But while hip-hop on campus has to date been primarily a student-driven affair - with DeCal courses on such topics as the poetry of Tupac Shakur, and performances coordinated by the Students for Hip-Hop student group - some faculty members expect hip-hop studies eventually to win a more formal place in academia.

"Some disciplines are more favorably disposed toward it than others, where the incursion of popular cultural studies continues to be met with suspicion," says Brandi Wilkins Catanese, an assistant professor in the Department of Theater, Dance, and Performance Studies and in African American Studies.

"But this is a bias that will certainly fade," she adds. "There are scholars who have published books about hip-hop and can mentor another generation of scholars through the research process to help grow the field."

Hip-hop as a first language

The new generation of hip-hop scholars at Berkeley includes Kofi-Charu Nat Turner, a doctoral candidate in education who ranked among Ebony magazine's "30 Leaders of the Future" in 2001. Turner believes hip-hop can promote literacy if channeled in the right direction. For example, he is involved in a program called Digital Underground Storytelling for Youth (DUSTY), in which West Oakland students use digital technology to produce performance pieces. Not surprisingly, hip-hop permeates their work.

"Hip-hop is the primary language students bring with them to school," says Turner, a core member of the Hip-Hop Studies Working Group. "To ignore the language and the existence of hip-hop culture altogether is a failure to provide equal education under the law."

Another serious hip-hop scholar (and working-group member) is Erinn Ransom, a doctoral student in African American studies. Her dissertation work is focused on connecting rap music to black radical thought, U.S. black social movements of the 1960s and 1970s, and youth consciousness.

"Using hip-hop in the curriculum will help bridge the divide between the 'academic' and the 'real' world," says Ransom, who will teach a hip-hop course on campus this summer. "It can ground theories that may seem to pertain only to dead European thinkers with what is happening here today."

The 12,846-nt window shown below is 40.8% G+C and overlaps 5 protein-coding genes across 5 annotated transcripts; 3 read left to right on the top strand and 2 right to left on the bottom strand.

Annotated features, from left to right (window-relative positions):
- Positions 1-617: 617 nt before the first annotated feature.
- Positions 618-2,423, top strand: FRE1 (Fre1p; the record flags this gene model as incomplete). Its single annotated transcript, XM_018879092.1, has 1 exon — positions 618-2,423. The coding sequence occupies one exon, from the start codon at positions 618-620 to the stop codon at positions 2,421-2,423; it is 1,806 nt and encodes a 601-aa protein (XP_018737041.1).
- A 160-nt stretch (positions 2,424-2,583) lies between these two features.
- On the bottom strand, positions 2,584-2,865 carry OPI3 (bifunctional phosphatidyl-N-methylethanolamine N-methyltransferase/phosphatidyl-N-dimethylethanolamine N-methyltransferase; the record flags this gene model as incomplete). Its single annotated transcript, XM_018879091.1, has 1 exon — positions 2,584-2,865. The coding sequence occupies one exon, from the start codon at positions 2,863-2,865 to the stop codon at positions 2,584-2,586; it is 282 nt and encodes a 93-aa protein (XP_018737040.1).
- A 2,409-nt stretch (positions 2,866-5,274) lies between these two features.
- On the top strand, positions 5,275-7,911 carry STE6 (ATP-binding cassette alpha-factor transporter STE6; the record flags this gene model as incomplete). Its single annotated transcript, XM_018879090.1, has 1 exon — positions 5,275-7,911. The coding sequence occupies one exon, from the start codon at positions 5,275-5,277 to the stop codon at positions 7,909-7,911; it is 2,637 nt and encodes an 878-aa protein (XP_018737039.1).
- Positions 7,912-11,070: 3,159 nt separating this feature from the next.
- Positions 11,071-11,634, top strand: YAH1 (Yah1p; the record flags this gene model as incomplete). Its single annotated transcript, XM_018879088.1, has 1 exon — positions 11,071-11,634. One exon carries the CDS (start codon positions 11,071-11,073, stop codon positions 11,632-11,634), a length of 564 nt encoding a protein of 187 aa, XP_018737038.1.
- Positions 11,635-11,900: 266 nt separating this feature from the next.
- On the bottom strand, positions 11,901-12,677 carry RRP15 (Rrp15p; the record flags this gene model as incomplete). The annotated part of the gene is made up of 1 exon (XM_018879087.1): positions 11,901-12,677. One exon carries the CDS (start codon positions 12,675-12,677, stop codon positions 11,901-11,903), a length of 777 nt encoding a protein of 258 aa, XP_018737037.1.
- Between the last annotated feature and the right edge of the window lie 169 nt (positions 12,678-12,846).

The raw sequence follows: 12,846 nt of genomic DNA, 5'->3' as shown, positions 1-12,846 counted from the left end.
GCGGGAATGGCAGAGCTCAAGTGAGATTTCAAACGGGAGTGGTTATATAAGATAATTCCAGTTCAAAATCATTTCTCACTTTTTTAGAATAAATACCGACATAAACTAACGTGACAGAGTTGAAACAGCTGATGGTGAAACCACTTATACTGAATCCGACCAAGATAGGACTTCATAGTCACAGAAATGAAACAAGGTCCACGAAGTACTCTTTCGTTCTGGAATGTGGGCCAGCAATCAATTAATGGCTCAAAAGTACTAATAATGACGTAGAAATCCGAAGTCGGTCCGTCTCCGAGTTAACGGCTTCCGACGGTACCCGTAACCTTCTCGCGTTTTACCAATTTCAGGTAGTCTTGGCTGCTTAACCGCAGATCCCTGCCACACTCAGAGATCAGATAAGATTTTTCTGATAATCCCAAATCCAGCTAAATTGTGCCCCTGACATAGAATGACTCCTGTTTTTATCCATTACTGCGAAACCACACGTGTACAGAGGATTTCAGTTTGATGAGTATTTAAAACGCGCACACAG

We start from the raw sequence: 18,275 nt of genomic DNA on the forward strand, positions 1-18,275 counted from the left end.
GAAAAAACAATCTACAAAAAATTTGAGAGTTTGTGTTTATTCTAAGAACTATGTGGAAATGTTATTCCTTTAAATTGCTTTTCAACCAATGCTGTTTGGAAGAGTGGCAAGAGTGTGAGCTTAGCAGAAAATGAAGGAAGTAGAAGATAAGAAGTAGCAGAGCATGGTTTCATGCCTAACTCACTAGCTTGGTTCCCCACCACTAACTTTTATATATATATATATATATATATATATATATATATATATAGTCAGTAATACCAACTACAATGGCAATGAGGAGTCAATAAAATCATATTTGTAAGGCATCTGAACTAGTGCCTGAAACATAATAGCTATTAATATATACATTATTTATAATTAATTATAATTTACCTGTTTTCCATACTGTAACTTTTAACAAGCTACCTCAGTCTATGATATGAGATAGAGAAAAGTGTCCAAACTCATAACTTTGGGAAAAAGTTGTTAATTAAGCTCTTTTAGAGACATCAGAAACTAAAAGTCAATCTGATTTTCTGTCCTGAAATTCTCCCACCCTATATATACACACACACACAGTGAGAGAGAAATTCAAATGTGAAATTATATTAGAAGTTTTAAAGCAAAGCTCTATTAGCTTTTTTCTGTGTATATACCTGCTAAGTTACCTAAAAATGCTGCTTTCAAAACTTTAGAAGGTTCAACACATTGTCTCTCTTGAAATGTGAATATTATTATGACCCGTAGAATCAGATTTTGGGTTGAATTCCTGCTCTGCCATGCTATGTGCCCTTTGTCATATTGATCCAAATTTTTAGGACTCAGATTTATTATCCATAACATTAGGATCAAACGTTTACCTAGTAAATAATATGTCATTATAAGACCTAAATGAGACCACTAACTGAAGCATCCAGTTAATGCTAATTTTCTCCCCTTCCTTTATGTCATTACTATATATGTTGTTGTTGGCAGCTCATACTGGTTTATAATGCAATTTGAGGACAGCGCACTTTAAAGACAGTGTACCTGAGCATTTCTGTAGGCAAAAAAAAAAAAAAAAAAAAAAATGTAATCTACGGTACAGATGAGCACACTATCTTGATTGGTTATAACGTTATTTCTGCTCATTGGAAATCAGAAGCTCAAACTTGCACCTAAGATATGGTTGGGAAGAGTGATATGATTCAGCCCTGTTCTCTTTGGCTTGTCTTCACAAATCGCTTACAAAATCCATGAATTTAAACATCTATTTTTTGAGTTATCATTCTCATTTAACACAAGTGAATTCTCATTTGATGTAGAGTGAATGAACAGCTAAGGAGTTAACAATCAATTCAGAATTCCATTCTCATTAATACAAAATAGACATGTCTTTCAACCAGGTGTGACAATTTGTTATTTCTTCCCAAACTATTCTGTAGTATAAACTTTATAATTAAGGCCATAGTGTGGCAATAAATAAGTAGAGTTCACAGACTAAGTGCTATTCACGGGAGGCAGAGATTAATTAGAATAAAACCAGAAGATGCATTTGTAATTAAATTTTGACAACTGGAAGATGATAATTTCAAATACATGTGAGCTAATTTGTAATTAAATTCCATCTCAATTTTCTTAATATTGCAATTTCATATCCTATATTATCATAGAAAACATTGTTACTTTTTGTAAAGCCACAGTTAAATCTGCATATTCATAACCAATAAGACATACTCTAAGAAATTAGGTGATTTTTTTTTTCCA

She adds that she hopes the formation of the Hip-Hop Studies Working Group and the buzz it creates will "signal to departments that there is a need to seek and hire scholars with expertise in the field."

Larisa Mann, a Ph.D student in the School of Law's Jurisprudence and Social Policy program who spins at clubs, parties, and benefits under the moniker DJ Ripley, is studying the impact of copyright laws on creativity in the production of music, including hip-hop.

"In the same way academia examines other social forces, it should pay attention to something that is economically, politically, and socially shaping how many view the world and engage with it," she says, suggesting that "a study of information asymmetry in contract negotiations in the hip-hop music industry would make a great econ case study."

Jabari Mahiri, an associate professor of education, agrees that hip-hop should be taken seriously at the university. He frequently reviews research that pertains to literacy and hip-hop culture but readily admits that he doesn't listen to rap music, and believes those immersed in the culture are more qualified to elevate hip-hop's place in academia.

"These young scholars are going to be the ones to bring legitimacy and understanding of hip-hop culture to the academic community," says Mahiri. "They have to be the ones to teach the older scholars the relevance of doing this kind of work, and create a new paradigm."